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Tuesday, August 20, 2019

Trump's Hong Kong moves



Earlier this month, President Donald John Trump postponed increasing tariffs on Red China. Peter Navarro, America's director of trade and manufacturing policy, said, "We had a big bump up on the market with President Trump's Christmas present to the nation, with his announcement on tariffs."

That is a smokescreen.

The press is puffing away.

The Washington Examiner, whose owner dislikes the president, reported, "Trade advisers to President Trump ostensibly appealed to his softer side, suggesting that he delay planned tariffs on China that could 'ruin Christmas.'

"The president's aides reportedly came to him last week with a plea to delay the tariff imposition on China that could hike the price of popular retail products produced in China. They suggested strongly that Trump's tariffs could affect Christmas. The president responded by delaying the tariffs until Dec. 15."

The narrative is that Dumb Donald was fooled by these Super Smart Staffers into doing the "right thing."

Sigh.

Meanwhile, the South China Morning Post reported, "Huawei Technologies, the world’s largest telecommunications equipment supplier, may have an opportunity to draw up new plans after Washington granted it a further reprieve to buy major components from American hi-tech companies.

"US Commerce Secretary Wilbur Ross had earlier confirmed in a US television interview that Huawei’s temporary general license, which would have expired on Monday, will be extended for another 90 days until November 19 and that another 46 affiliates of the Chinese company was added to the government’s trade blacklist."

The suspension of the tariff increases and the delay in the sanctions on Huawei are negotiation ploys. Red China is negotiating again because Chairman Xi's back is against the wall. He has to quell the protests in Hong Kong without losing face or the world's confidence in his economy.

The Hong Kong protesters apparently are putting the hurt on Red China.

Zero Hedge reported, "As the Hong Kong protests enter their 11th week, Chinese authorities may be disappointed given nine out of ten students support a campaign to boycott classes after school resumes September 2nd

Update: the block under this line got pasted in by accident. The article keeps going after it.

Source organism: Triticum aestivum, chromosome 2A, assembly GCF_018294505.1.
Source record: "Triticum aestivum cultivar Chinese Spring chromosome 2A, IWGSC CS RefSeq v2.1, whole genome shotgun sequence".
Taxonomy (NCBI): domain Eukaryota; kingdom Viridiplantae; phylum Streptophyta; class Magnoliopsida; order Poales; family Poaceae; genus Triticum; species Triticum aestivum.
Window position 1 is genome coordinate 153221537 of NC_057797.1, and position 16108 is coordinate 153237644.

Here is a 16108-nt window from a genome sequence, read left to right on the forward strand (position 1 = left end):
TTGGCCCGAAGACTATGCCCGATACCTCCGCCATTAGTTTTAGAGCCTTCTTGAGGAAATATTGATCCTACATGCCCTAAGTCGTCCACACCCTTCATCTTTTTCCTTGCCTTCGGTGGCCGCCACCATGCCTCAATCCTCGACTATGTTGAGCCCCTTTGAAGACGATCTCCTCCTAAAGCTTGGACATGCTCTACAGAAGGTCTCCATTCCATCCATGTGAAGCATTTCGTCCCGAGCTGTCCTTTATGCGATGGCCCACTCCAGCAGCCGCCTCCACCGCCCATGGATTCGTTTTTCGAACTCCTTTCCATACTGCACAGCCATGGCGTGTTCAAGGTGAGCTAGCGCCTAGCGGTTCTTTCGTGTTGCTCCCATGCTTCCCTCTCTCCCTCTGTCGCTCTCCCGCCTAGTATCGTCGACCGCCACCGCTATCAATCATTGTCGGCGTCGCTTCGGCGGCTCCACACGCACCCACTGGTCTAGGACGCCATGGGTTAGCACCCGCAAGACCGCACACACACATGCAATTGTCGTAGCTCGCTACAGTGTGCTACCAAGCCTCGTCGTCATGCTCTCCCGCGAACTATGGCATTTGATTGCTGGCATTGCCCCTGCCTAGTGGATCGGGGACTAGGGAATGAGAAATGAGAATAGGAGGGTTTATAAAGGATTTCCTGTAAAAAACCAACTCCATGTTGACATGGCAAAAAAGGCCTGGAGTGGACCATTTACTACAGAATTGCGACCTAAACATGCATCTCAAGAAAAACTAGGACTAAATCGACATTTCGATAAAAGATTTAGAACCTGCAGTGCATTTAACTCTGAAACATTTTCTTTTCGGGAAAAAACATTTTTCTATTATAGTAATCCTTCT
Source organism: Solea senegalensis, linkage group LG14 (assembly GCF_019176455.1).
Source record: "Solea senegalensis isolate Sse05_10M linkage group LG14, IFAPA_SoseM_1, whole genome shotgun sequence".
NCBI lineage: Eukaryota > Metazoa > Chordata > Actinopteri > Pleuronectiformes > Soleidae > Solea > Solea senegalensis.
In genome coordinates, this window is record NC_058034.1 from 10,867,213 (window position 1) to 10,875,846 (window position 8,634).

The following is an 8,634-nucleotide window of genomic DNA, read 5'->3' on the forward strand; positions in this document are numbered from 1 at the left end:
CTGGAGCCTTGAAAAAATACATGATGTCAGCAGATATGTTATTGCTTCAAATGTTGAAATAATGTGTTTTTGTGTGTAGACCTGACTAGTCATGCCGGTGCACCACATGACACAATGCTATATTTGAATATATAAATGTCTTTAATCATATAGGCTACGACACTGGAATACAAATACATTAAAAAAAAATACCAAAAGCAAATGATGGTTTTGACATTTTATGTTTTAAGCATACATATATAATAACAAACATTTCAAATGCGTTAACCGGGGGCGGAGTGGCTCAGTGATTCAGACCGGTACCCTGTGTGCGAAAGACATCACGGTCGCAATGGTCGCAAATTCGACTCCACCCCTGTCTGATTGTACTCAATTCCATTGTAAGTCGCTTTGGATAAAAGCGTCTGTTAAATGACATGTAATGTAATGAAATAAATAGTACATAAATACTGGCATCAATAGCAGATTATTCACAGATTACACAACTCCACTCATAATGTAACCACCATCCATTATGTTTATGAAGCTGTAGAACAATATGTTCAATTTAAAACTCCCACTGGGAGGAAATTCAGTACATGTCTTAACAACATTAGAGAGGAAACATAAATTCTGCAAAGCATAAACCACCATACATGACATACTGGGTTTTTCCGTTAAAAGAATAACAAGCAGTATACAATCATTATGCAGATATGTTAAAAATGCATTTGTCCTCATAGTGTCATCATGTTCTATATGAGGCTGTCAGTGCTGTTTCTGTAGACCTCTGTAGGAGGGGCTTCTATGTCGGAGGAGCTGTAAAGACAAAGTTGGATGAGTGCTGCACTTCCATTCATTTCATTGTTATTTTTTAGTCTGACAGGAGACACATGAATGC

"Hong Kong enjoys the 11th highest per capita worldwide on a purchasing power parity basis, one notch above that of the U.S. and nearly four times that of 79th ranked China; its stock market is the world’s fifth largest and Hong Kong is the priciest property market in the world

"The protests are beginning to harm the economy – in 2018, tourism was up 11% over the prior year, but has since declined by a third; in addition to the trade war drag, the protesters are encouraging the boycott of unsympathetic retailers further speeding the onset of recession."

President Trump's suspension of raising the tariffs is in keeping with Sun Tzu, who said, "To a surrounded enemy, you must leave a way of escape."

You do that because a trapped rat fights hardest.

The Hong Kong protests are a hindrance to President Trump, but also an opportunity for him.

5 comments:

  1. LOL!! All I get is emails from that guy from Nigeria.

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  2. "You do that because a trapped rat fights hardest."

    Indeed.

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  3. I think PDJT is toying with China like a cat does with a mouse. Patience and faith in our economic team.

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    1. The Han Empire is not a small rodent. Rats and mice can bite and hurt but not damage you particularly. The Empire is more like a large dog, like a chow. A man generally can beat a dog one-on-one. But he can get badly chewed up doing it. Better to feint and deke and convince the dog he's better off retreating than fighting. Sun Tzu tactics.

      TarsTarkas

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  4. China also turned down a shipment of Venezuelan oil. Horse traded. Though the horse that Trump had was one rustled up from Beijing.

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